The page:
HP has preannounced a whole series of high performance tablets that may also influence how these applications are consumed, since we’re finding more people who are working from non-traditional locations with 5 minutes to spare to address a situation.

 

We tried to describe the abundance of capabilities and possibilities available, and help them to think about what remains scarce for their own particular situation.  Like most IT organizations today, they are burdened by their legacy of successes and freeing up resources to tackle new things is one of the key activities for CIOs going forward.

Keeping its fans first is important to NASCAR

As we move into the fall here in Dallas, one of the events that comes to my mind is NASCAR at the Texas Motor Speedway. Recently some of us at HP had the chance to engage in a bit of Q&A with Steve Phelps, Senior Vice President and Chief Marketing Officer of NASCAR, to find out how the new style of IT is making a difference.

 

Steve oversees all NASCAR efforts in corporate marketing, brand/consumer marketing, Integrated Marketing Communications (IMC), licensing, automotive group, business development, digital and social media, broadcast, entertainment, NASCAR Productions, information technology, corporate events and human resources. With over 75 million fans, that can be a big job and since NASCAR is so innovative about how they interact with this audience, the conversation is worth sharing.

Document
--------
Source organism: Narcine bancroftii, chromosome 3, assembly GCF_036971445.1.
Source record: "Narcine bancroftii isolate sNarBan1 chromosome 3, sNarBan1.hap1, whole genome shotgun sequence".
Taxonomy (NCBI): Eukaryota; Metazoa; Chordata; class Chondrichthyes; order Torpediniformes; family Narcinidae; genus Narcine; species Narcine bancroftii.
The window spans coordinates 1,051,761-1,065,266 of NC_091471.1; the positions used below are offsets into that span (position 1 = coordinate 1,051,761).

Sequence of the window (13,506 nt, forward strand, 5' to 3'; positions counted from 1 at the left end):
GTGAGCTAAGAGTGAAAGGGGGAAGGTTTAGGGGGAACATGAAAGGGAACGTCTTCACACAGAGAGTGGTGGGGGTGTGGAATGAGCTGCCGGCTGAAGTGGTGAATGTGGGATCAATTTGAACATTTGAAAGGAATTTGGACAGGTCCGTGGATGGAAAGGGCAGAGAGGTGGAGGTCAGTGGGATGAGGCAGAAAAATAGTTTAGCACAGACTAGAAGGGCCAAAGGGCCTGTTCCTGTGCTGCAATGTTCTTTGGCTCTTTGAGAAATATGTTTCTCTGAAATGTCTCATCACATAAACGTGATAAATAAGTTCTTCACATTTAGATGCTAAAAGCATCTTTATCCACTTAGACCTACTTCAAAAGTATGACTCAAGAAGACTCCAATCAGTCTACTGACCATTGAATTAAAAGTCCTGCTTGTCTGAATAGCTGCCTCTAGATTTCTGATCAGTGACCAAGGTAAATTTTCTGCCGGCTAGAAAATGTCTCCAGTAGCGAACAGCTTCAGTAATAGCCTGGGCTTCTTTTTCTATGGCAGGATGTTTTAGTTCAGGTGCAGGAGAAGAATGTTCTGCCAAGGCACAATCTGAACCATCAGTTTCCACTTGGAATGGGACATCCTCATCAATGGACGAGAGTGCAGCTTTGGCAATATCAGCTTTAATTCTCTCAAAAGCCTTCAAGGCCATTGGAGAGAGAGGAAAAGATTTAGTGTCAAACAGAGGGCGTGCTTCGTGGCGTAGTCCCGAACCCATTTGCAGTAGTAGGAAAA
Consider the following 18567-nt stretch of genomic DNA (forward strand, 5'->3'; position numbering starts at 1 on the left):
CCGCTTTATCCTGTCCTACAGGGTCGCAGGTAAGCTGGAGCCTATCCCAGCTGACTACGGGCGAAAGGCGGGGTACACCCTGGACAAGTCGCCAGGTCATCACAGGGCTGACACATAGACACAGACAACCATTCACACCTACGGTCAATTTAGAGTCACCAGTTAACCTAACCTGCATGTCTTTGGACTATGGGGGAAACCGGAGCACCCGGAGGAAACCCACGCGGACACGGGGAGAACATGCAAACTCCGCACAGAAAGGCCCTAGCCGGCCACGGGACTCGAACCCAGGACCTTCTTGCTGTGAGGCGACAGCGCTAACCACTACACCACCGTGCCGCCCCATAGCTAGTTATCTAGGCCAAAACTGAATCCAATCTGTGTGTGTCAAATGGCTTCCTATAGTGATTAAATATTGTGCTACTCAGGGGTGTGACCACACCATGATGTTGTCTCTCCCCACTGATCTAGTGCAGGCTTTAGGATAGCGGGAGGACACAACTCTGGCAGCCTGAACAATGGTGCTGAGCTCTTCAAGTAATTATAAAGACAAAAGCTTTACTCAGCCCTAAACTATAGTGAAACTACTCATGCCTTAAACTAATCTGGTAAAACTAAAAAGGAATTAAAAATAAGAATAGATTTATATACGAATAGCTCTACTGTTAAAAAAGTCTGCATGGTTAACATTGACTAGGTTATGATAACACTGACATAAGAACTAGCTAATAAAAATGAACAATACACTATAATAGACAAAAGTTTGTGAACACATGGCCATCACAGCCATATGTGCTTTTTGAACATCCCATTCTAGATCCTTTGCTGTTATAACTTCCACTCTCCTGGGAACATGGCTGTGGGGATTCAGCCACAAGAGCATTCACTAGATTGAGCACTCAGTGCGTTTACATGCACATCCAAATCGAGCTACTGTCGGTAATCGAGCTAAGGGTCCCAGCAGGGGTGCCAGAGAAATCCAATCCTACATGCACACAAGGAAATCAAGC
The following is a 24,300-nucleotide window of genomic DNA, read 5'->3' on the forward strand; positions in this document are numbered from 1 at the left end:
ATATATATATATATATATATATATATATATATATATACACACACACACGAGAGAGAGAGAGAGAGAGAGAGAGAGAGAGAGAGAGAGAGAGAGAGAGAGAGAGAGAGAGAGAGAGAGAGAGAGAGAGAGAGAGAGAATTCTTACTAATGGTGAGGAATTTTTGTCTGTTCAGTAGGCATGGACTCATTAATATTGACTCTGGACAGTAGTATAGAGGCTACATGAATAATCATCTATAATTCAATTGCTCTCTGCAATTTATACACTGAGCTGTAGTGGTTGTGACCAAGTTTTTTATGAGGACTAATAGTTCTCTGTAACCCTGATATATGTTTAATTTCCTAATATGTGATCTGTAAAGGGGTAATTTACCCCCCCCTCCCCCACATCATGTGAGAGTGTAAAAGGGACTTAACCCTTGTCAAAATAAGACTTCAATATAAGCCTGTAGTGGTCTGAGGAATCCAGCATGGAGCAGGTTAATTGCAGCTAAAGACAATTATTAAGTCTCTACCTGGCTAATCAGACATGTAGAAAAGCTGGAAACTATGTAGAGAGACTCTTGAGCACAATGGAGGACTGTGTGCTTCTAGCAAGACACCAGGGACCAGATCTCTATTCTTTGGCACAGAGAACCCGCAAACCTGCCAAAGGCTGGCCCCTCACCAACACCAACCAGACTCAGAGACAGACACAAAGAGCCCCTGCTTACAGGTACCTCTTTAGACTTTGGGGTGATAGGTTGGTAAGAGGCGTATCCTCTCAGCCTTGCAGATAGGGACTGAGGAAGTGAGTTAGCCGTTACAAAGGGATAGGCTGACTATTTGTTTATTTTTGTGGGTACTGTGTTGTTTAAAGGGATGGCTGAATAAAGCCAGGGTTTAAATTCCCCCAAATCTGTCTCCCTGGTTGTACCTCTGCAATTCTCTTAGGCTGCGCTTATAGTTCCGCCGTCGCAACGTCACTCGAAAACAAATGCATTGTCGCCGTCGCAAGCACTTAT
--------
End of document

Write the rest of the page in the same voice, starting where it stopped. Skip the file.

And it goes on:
Q. With the influx of Big Data throughout many industries, analysts are predicting that CMOs will become the new CIOs of the future. What role does Information Management and Analytics play in your daily activity?

A. The amount of data generated across both traditional and social media surrounding our sport is staggering. Fans connect with our sport digitally and share their experience with us more than ever before. Due to a shifting media landscape, news coverage of our sport is constant, coming from hundreds of print outlets, television broadcasts, and online publications. Candidly, before partnering with HP to develop the Fan and Media Engagement Center (FMEC) there was no easy way for us to make sense of all the noise. Thanks to HP’s cutting edge technology, the engagement center ingests huge amounts of data related to our sport and allows us to focus a lens on almost any topic that we want. We can now make informed decisions on just about every aspect of our business. We are just beginning to tap into its capabilities, but the value the FMEC has already provided through measurement and analytics can be felt on a daily basis.